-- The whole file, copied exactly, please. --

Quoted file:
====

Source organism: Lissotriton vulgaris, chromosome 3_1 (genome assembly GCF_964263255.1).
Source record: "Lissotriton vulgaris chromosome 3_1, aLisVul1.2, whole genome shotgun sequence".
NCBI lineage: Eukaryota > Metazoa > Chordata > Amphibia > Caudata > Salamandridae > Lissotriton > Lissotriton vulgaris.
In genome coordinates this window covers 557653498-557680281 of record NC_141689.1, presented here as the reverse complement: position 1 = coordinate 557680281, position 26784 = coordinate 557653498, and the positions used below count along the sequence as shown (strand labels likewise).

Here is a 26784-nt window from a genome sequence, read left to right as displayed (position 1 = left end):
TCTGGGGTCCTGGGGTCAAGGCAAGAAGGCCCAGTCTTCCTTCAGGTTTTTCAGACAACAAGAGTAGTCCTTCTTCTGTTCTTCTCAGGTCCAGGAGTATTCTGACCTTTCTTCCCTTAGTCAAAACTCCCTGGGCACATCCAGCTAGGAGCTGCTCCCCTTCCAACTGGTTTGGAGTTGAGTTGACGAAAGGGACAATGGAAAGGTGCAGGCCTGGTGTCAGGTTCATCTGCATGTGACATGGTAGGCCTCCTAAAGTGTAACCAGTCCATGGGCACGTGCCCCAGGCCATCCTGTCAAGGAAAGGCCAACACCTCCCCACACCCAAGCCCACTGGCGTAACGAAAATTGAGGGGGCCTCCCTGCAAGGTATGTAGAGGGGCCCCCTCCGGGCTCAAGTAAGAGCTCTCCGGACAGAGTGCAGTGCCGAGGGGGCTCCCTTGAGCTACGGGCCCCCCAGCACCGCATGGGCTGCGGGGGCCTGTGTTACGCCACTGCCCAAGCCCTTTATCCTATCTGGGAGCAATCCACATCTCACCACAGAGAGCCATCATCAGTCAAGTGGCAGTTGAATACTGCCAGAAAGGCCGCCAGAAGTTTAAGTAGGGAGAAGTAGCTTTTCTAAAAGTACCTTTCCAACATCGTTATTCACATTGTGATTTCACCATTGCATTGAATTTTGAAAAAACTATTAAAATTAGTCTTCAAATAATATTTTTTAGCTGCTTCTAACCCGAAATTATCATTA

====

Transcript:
Source organism: Lissotriton vulgaris, chromosome 3_1 (genome assembly GCF_964263255.1).
Source record: "Lissotriton vulgaris chromosome 3_1, aLisVul1.2, whole genome shotgun sequence".
NCBI lineage: Eukaryota > Metazoa > Chordata > Amphibia > Caudata > Salamandridae > Lissotriton > Lissotriton vulgaris.
In genome coordinates this window covers 557653498-557680281 of record NC_141689.1, presented here as the reverse complement: position 1 = coordinate 557680281, position 26784 = coordinate 557653498, and the positions used below count along the sequence as shown (strand labels likewise).

Here is a 26784-nt window from a genome sequence, read left to right as displayed (position 1 = left end):
TCTGGGGTCCTGGGGTCAAGGCAAGAAGGCCCAGTCTTCCTTCAGGTTTTTCAGACAACAAGAGTAGTCCTTCTTCTGTTCTTCTCAGGTCCAGGAGTATTCTGACCTTTCTTCCCTTAGTCAAAACTCCCTGGGCACATCCAGCTAGGAGCTGCTCCCCTTCCAACTGGTTTGGAGTTGAGTTGACGAAAGGGACAATGGAAAGGTGCAGGCCTGGTGTCAGGTTCATCTGCATGTGACATGGTAGGCCTCCTAAAGTGTAACCAGTCCATGGGCACGTGCCCCAGGCCATCCTGTCAAGGAAAGGCCAACACCTCCCCACACCCAAGCCCACTGGCGTAACGAAAATTGAGGGGGCCTCCCTGCAAGGTATGTAGAGGGGCCCCCTCCGGGCTCAAGTAAGAGCTCTCCGGACAGAGTGCAGTGCCGAGGGGGCTCCCTTGAGCTACGGGCCCCCCAGCACCGCATGGGCTGCGGGGGCCTGTGTTACGCCACTGCCCAAGCCCTTTATCCTATCTGGGAGCAATCCACATCTCACCACAGAGAGCCATCATCAGTCAAGTGGCAGTTGAATACTGCCAGAAAGGCCGCCAGAAGTTTAAGTAGGGAGAAGTAGCTTTTCTAAAAGTACCTTTCCAACATCGTTATTCACATTGTGATTTCACCATTGCATTGAATTTTGAAAAAACTATTAAAATTAGTCTTCAAATAATATTTTTTAGCTGCTTCTAACCCGAAATTATCATTA